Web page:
Yes - Spam Experts applies an advanced form of greylisting to help stop a significant amount of spam with minimal resource usage. Although greylisting is a controversial technology, it is still highly effective when applied properly.
First of all it's important to mention that all nodes within the cluster are synchronized, and aware of the connections made to each other. Therefore, for greylisting technology, it does not matter to what node a connection is made. Spam Experts also keeps track centrally of "reputable hosts" to avoid any greylisting delays from known legitimate servers.
Greylisting works based on the 'triplet' information consisting of:
- sending server IP /24 subnet
- sender email address
- recipient email address
When the system receives a connection from an unknown 'triplet', we will temporarily reject (SMTP code 4xx) the connection for 10 minutes after seeing the first attempt. A temporary reject in this case means that the sending server is requested to temporarily queue the email, and automatically retry later. Any legitimate SMTP server is required by the RFC to support this, and it is a fully automatic process of which the original sender will not receive any notification. It does not matter how often the server retries within the 10 minute interval or to which node. Spam Experts will only accept the email after the 10 minutes. This results in a short delivery delay, which is minimized by an advanced automatic system. After accepting the email from a previously unknown 'triplet', the 'triplet' becomes 'white' to avoid temporarily rejecting connections from such triplets in the future. Furthermore, whenever we have seen (at least) 5 different successful (white) triplets from the same IP /24 subnet or (at least) 2 different successful (white) triplets from the same subnet and sender email address, the subnet or subnet+address is added to an internal "greylisting Allow list" system to avoid greylisting connections from that IP. All active mail servers delivering email to the servers are therefore not influenced by the greylisting technology as they are on the internal "greylist Allow list". The greylisting technology is only applied to new unknown servers. Servers that have been Block listed for sending out spam, lose their Allow listed entry again so may shortly be greylisted for new connections.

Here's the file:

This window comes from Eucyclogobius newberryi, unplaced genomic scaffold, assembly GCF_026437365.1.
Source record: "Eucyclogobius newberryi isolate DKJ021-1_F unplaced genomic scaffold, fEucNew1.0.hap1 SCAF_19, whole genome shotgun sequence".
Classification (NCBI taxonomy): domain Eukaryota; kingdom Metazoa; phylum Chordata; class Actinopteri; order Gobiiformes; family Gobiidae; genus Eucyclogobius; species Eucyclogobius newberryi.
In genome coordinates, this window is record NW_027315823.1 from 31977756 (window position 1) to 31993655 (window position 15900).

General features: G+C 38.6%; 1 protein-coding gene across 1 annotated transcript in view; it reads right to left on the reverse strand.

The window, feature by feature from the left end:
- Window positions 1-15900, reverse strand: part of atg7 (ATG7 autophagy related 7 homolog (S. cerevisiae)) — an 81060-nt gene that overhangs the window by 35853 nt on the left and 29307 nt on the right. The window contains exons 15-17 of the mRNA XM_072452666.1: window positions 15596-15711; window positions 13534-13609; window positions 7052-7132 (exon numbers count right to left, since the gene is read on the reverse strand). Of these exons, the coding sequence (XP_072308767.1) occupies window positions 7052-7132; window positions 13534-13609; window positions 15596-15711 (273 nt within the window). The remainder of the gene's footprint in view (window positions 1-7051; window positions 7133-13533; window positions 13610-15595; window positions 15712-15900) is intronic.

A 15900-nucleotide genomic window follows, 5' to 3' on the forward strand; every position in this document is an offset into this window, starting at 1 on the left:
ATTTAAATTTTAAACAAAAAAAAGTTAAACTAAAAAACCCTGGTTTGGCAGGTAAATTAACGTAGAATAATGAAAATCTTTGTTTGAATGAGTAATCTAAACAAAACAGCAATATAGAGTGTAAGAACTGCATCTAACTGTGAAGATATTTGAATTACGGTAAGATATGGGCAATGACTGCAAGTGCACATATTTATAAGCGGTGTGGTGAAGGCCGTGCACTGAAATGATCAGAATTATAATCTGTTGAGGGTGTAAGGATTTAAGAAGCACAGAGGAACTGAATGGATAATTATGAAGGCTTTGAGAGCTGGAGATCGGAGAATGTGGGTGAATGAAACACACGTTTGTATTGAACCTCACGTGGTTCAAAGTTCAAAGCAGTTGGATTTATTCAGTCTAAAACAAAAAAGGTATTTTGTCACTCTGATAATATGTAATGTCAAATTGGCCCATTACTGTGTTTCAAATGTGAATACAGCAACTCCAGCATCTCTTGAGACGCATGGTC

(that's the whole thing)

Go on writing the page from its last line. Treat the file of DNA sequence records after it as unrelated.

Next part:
- Greylisted triplets become white after 10 minutes
- IP subnets are added to the "greylisting Allow list" after 5 white triplets
- IP subnet + sender address pairs are added to the "greylisting Allow list" after 2 white subnet+address pairs
- Greylist grey entries are expired after 8 hours
- Greylist Allow list entries are expired after 60 days (if they have not been seen again)
- Greylist triplets only apply to individual recipient domains, but the "greylisting Allow list" is shared across all domains for a cluster
The "sending server IP /24 subnet" is basically the first part of the sending server's IP address. For example, if the server's IP was 18.104.22.168, then the string used in the 'triplet' would be '222.153.243'. This includes up to 256 (.0 to .255) servers, almost always within the same organization. This means that if an organization has several sending servers (typically within the same subnet), it does not matter which sending server makes the second attempt.
Be Advised: Most support questions regarding temporarily rejected connections are because customers see the temporary reject log entries, and are not aware that the message was NOT blocked/identified as spam. The message was only shortly delayed to verify that the sending server is behaving correctly (in accordance with the requirement for SMTP servers).
It should also be noted that delays due to greylisting are on the sender's side: the 451 temporary fail message just means 'Try again later'. The system will accept the message after 10 minutes but we have NO control over how long the sending server takes to retry. Most sending servers retry after a few minutes but some may wait hours.
More information on the RFC and greylisting can be found in RFC1123 - Section 22.214.171.124